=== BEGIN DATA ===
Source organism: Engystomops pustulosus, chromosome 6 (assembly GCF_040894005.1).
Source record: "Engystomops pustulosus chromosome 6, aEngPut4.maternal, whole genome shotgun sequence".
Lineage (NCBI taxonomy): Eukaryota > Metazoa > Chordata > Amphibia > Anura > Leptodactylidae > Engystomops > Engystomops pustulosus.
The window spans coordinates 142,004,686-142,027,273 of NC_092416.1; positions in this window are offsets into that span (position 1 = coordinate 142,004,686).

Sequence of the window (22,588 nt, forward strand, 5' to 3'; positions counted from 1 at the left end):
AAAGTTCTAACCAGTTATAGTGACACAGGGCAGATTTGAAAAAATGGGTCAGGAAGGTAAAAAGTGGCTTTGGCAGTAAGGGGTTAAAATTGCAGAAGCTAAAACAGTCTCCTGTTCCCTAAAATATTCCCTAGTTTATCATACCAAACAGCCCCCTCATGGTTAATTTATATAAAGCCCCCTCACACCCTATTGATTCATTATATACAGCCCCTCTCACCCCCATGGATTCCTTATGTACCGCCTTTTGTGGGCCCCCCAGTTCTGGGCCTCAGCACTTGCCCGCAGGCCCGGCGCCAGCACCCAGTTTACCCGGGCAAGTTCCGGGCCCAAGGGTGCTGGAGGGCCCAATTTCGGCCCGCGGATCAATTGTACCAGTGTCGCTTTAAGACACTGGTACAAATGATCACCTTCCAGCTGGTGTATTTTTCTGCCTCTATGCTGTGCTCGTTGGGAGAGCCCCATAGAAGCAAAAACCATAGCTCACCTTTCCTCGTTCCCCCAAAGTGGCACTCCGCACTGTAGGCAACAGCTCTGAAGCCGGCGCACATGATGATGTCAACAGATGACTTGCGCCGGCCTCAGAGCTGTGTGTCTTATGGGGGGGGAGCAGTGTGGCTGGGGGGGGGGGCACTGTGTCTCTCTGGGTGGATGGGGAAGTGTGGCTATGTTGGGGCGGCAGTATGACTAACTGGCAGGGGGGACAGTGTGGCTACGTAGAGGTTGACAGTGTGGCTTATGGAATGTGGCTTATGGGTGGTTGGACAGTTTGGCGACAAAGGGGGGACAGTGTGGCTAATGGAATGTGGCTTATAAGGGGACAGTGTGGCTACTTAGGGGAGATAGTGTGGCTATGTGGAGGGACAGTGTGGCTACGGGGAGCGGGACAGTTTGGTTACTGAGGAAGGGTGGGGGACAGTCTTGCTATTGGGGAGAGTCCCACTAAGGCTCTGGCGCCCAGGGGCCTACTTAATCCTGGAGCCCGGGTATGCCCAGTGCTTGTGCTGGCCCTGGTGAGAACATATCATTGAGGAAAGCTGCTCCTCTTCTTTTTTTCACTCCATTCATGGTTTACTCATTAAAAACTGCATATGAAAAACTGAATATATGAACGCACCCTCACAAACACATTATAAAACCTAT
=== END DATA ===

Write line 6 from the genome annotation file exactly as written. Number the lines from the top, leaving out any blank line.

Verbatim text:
AAAGTTCTAACCAGTTATAGTGACACAGGGCAGATTTGAAAAAATGGGTCAGGAAGGTAAAAAGTGGCTTTGGCAGTAAGGGGTTAAAATTGCAGAAGCTAAAACAGTCTCCTGTTCCCTAAAATATTCCCTAGTTTATCATACCAAACAGCCCCCTCATGGTTAATTTATATAAAGCCCCCTCACACCCTATTGATTCATTATATACAGCCCCTCTCACCCCCATGGATTCCTTATGTACCGCCTTTTGTGGGCCCCCCAGTTCTGGGCCTCAGCACTTGCCCGCAGGCCCGGCGCCAGCACCCAGTTTACCCGGGCAAGTTCCGGGCCCAAGGGTGCTGGAGGGCCCAATTTCGGCCCGCGGATCAATTGTACCAGTGTCGCTTTAAGACACTGGTACAAATGATCACCTTCCAGCTGGTGTATTTTTCTGCCTCTATGCTGTGCTCGTTGGGAGAGCCCCATAGAAGCAAAAACCATAGCTCACCTTTCCTCGTTCCCCCAAAGTGGCACTCCGCACTGTAGGCAACAGCTCTGAAGCCGGCGCACATGATGATGTCAACAGATGACTTGCGCCGGCCTCAGAGCTGTGTGTCTTATGGGGGGGGAGCAGTGTGGCTGGGGGGGGGGGCACTGTGTCTCTCTGGGTGGATGGGGAAGTGTGGCTATGTTGGGGCGGCAGTATGACTAACTGGCAGGGGGGACAGTGTGGCTACGTAGAGGTTGACAGTGTGGCTTATGGAATGTGGCTTATGGGTGGTTGGACAGTTTGGCGACAAAGGGGGGACAGTGTGGCTAATGGAATGTGGCTTATAAGGGGACAGTGTGGCTACTTAGGGGAGATAGTGTGGCTATGTGGAGGGACAGTGTGGCTACGGGGAGCGGGACAGTTTGGTTACTGAGGAAGGGTGGGGGACAGTCTTGCTATTGGGGAGAGTCCCACTAAGGCTCTGGCGCCCAGGGGCCTACTTAATCCTGGAGCCCGGGTATGCCCAGTGCTTGTGCTGGCCCTGGTGAGAACATATCATTGAGGAAAGCTGCTCCTCTTCTTTTTTTCACTCCATTCATGGTTTACTCATTAAAAACTGCATATGAAAAACTGAATATATGAACGCACCCTCACAAACACATTATAAAACCTAT